Encyclopedia of Trotskyism On-Line: Revolutionary History, Vol. 6 No. 2/3


The Fourth International

François Moreau
Combats et débats de la Quatrième Internationale
Éditions Vents d’Ouest, Quebec 1993, pp. 344, 125 francs

ALTHOUGH THERE have been several attempts at histories of the Fourth International, few of them have concentrated so much upon its ideological development to the exclusion of all other considerations. This book, written by a Professor of Economics and Sociology at the University of Ottawa, who sadly died before it came out, tells us that whereas the Dutch and Italian lefts ‘are reduced today to the level of minuscule sects, which is not the case with the Fourth International’ (p. 49), the latter is ‘stronger than at any time in its history, with the exception of a short period in the mid-1970s’, and is ‘now entering a new period of expansion’ (p. 48). So that whilst informing us that ‘the Fourth International possesses no official history and rejects even the notion of official history’ (p. 54), he solemnly affirms that ‘continuity on the international level has never been broken, even though on several occasions it has depended on a thread’ (p. 50).

The illusion of this ‘thread’ is maintained throughout the book, as the final chapter on sources makes abundantly clear, by the exclusive use of documents that have appeared in public print and the deliberate exclusion of embarrassing internal material, such as the discussion of the Bolivian debâcle of 1952, or the argument as to whether or not Egypt was a workers’ state. So whilst it is a relief to learn that Pierre Frank’s wretched book is not an ‘official history’, it is plain right from the start that this writer’s thread is intended to conduct us through the maze of his organisation’s ideological meanderings in the spirit of Dr Pangloss rather than of Karl Marx.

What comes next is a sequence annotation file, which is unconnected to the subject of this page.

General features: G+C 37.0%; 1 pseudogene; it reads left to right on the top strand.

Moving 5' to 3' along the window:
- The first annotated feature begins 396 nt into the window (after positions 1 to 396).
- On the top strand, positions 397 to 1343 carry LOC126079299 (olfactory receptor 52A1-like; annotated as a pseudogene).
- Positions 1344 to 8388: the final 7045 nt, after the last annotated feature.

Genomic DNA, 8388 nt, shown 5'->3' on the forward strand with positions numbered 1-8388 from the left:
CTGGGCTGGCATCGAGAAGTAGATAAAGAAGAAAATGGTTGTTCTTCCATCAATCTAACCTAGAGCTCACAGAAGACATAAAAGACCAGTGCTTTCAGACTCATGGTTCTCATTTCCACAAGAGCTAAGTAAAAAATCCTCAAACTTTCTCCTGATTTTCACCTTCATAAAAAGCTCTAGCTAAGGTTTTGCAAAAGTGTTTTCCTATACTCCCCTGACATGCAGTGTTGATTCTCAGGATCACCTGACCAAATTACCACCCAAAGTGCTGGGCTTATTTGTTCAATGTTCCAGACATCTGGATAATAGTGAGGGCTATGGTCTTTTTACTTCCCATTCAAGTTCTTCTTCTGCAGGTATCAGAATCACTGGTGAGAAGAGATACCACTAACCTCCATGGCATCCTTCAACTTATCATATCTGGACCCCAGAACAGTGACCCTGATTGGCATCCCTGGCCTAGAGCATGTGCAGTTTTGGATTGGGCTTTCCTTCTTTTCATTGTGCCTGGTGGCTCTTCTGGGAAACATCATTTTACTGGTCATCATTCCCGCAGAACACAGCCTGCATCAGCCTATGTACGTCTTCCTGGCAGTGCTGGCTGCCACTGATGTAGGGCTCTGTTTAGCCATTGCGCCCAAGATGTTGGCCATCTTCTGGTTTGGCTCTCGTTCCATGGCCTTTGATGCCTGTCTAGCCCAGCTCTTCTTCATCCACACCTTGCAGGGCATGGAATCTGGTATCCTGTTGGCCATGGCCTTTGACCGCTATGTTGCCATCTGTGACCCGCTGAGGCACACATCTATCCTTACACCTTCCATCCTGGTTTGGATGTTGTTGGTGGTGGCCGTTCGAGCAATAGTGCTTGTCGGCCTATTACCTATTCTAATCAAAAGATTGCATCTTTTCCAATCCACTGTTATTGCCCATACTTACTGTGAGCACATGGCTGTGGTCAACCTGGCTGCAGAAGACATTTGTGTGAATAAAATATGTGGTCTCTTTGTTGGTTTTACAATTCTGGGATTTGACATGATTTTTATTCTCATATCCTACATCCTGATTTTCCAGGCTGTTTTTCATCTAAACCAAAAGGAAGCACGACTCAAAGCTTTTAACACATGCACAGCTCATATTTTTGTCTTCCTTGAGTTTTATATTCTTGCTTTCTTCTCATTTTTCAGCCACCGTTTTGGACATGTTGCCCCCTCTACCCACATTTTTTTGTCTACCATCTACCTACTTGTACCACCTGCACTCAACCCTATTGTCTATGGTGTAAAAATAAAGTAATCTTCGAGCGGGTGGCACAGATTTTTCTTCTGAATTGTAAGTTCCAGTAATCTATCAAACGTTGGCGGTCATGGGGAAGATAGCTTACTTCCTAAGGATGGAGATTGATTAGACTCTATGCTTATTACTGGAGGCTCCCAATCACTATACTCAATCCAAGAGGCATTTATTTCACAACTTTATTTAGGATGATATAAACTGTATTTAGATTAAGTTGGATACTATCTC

But even within this framework there are signs that its author has failed to command his material. We are told that the Greek section, which condemned the guerrilla struggle against the German occupation as chauvinist, was ‘very influential in the resistance’ (p. 116), and that in spite of James Klugmann’s activities (see Revolutionary History, Volume 4, no: 3, Summer 1992, pp. 106–10) the victory of Tito in Yugoslavia was ‘no product of Moscow’s policy’, which was to support the royalists (p. 125). The ‘Second World Congress’ of the Fourth International was held, according to this writer, in September 1948 (p. 119). Similarly, during Mao’s seizure of power, Russia, whose troops had armed Mao with the surrendered weapons of the Japanese in Manchuria, had ‘maintained its military aid to Chiang up to the last minute’ (p. 125). The Fourth International, on its part, ‘vigorously condemned’ the repression of the Trotskyists in such countries as Yugoslavia, Vietnam and China in ‘public declarations reproduced in the whole of its press’ (p. 126). (Moreau lets the cat out of the bag here later on page 174, when he excuses Castro’s suppression of the Cuban Trotskyists by his ‘exasperation’ at the ‘irresponsible critiques of Posadism’). Then we are told that in May 1968, ‘as opposed to reformist or Third Worldist currents’, the United Secretariat of the Fourth International had championed the perspective of ‘new revolutionary crises, even in the most advanced capitalist countries’ (p. 198). Its failure to recruit from the disarray of the Italian Communist Party at that time is put down to the small size of its section (The Italian Lesson, pp. 200–2), oblivious of the fact that one of the worst of the Stalinist groupings in this mess, Falc e Martello, owed its origin to the miseducation of the GCR’s own youth group in the principles of Maoism. And when the war over the Falkland Islands is ascribed to ‘the British intervention against Argentina’ (p. 246), we realise that the hold of this writer upon the facts ‘depends on a thread’, as he might put it.